MK was severely crippled by the heavy-handed response of the state. Several leading members, including the high command, were jailed before the Rivonia Trial. Other political trials also resulted in the imprisonment of several ANC members and MK operatives, while others went into exile to undergo military training. Thus, throughout the 1970s, political activity remained largely underground and mostly ineffective. The South African political landscape was dominated in the 1970s by the Black Consciousness Movement (BCM) and anti-apartheid student political activity. After the Soweto Uprising on 16 June 1976, hundreds of young people left the country to join the liberation movements in exile, where they received military training. Despite heightened political activity, there were no political executions between 1970 and 1978.
However, from 1979 into the 1980s, the situation changed as young people who had left the country in 1976 came to be deployed after receiving military training. Solomon Kalushi Mahlangu, who had joined MK and received military training outside the country, returned to the country in June 1977. Mahlangu and his comrade, Monty Motloung, were confronted by police in central Johannesburg, and two people were killed and two injured in the shoot-out that ensued. Mahlangu and Motloung were arrested, tortured and assaulted, with Motloung suffering brain damage. Mahlangu was charged with two counts of murder, two of attempted murder and several charges of sabotage under the Terrorism Act. Despite Mahlangu’s lawyers proving that it was Motloung who wielded the gun, Mahlangu was charged under the apartheid-era legal principle of “common purpose”, which ruled that he was equally liable for the deaths and injuries.
The doctrine of Common Purpose was a legal instrument instituted by the apartheid government which renedered accomplices liable for criminal or political offences by association. Thus, all parties committing a crime together were to face the same consequences, regardless of whether they carried out the same acts or knew of each other’s intent.
Mahlangu was found guilty and sentenced to death, but he appealed against his harsh sentence. The ANC launched a vigorous international campaign to mobilise governments to pressure South Africa to halt the execution of Mahlangu. Pleas for clemency by the United Nations, international organisations and influential figures fell on deaf ears. The Bloemfontein Appeal Court turned down Mahlangu’s appeal and he was executed on 6 April 1979. The trial inaugurated the increasing use of the “common purpose” clause in securing the death penalty against political and community activists in the 1980s.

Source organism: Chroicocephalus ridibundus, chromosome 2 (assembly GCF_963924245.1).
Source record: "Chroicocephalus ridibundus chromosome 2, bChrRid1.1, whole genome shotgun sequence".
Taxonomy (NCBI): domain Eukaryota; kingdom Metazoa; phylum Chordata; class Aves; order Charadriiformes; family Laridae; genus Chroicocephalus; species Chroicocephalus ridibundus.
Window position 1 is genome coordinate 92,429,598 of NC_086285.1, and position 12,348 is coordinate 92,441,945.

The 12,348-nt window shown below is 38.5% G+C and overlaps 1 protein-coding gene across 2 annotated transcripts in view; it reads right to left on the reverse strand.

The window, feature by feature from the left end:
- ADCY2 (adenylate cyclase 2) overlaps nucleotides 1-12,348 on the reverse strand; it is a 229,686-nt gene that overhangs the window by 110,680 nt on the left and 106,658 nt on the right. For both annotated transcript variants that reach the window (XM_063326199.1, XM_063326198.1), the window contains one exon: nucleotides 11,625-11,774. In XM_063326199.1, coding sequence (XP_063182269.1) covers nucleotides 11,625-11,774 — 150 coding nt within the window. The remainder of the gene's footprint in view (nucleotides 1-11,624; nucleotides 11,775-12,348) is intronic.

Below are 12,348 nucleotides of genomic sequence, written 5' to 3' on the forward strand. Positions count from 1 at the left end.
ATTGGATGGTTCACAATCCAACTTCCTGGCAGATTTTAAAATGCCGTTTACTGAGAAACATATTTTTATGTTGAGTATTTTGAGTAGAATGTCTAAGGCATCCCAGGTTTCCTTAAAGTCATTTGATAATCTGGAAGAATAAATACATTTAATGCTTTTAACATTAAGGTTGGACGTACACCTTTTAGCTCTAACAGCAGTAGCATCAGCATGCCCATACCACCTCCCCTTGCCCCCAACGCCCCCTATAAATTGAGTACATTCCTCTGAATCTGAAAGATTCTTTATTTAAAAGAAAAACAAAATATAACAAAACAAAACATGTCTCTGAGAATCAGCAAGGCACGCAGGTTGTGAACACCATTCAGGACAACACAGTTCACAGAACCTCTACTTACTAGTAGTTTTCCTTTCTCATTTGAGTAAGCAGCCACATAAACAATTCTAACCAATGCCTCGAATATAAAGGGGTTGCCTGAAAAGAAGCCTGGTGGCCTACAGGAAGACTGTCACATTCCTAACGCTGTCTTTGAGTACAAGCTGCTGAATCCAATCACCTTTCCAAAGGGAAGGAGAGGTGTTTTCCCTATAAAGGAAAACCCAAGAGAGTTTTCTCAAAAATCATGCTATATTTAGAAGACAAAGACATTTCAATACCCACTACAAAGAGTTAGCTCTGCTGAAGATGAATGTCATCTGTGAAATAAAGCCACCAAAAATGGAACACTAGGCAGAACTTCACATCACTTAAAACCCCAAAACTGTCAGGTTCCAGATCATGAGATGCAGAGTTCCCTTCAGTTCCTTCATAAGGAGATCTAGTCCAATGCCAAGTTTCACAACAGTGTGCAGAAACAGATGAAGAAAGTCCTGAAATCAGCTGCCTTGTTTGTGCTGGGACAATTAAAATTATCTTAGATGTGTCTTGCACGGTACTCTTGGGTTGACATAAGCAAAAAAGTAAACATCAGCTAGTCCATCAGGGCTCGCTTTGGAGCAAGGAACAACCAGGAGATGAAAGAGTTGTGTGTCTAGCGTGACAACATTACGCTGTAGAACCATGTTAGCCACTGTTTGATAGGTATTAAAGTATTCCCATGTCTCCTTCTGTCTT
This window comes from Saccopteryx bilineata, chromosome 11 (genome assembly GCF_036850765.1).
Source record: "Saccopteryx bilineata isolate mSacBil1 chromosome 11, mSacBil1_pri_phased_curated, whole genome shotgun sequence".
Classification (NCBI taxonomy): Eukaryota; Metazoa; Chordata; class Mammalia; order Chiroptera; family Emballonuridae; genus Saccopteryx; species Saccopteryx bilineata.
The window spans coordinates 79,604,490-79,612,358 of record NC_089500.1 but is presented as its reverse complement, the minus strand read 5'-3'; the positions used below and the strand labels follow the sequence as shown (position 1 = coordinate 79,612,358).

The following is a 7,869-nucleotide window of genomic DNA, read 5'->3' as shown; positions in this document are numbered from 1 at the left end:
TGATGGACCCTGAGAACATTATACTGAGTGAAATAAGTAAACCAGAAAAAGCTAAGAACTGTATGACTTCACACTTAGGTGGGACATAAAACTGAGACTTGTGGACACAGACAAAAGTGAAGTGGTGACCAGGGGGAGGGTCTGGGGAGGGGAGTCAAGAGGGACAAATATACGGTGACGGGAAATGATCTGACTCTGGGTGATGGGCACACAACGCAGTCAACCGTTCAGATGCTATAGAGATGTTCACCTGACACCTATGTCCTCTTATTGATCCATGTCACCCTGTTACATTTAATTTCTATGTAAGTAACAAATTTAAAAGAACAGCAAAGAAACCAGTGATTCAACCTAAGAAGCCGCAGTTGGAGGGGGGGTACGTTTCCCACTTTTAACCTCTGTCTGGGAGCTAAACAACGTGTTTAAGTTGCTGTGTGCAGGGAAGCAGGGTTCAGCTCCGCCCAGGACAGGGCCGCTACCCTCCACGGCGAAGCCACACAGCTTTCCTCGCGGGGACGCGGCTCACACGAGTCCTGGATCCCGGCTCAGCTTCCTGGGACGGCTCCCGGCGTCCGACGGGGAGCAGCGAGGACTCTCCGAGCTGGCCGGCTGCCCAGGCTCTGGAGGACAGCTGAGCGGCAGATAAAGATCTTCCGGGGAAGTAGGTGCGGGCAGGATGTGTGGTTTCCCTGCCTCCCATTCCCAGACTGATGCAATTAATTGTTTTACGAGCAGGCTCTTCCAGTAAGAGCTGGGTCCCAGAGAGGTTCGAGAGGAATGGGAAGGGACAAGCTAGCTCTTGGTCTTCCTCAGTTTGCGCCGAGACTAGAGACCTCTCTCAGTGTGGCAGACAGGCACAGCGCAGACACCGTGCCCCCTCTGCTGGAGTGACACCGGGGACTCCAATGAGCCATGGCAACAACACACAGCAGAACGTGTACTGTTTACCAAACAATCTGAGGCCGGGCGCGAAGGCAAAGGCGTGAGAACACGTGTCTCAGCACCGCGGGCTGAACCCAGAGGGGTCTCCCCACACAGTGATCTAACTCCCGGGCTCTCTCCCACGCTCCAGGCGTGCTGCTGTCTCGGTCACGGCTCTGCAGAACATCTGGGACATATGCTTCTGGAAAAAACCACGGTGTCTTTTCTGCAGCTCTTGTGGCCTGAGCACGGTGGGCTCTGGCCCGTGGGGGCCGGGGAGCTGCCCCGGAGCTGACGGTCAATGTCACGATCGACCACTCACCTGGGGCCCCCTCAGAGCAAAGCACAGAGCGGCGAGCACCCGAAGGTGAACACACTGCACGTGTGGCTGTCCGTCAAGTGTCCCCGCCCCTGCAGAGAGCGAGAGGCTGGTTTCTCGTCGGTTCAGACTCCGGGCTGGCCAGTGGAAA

Button aimed at mobilizing local and international support for stopping the execution of Solomon Mahlangu. Source: African Activist Archive
"Several people were sentenced to death in the 1980s, and while some were acquitted, a number were executed. As stated above, in June 1983 Marcus Motaung, Jerry Mosololi and Simon Mogoerane (also known as the Moroka Three) – all members of MK – were executed. They were accused of engineering attacks on a police station in Orlando which resulted in the death of death of three policemen, the wounding of two and the destruction of police records. An international campaign to save the Moroka Three from execution was ignored by the apartheid government.
On 20 December 1985, South African security forces raided Lesotho, killing nine people. In retaliation, Andrew Zondo and several MK cadres placed a bomb at a shopping centre in Amanzimtoti which killed two children and injured 40 other people. Zondo was arrested and charged with five counts of murder. He was subsequently sentenced to death and refused leave to appeal, and was executed on 9 September 1986.
The last person to be hanged for a political offence was Jeffrey Boesman Mangena, who was executed on 29 September 1989. Mangena, a member of the ANC, was accused of murdering a school teacher who was a suspected of being an informer. On 28 September the UN General Assembly voted 148-0 – with two abstentions by the United States and Britain – to appeal to the South African government to commute his sentence.
The increase in executions from the late 1970s and through the 1980s was as a result of the intensified presence of MK inside the country. More guerrillas were infiltrated into South Africa and new cells established – evidenced by the number of attacks on government installations and an escalation in the number of casualties.
Death sentences commuted into prison sentences
Save the life of James Mange, a button by ANC, Zambia, 1979/1980. Source: African Activist Archive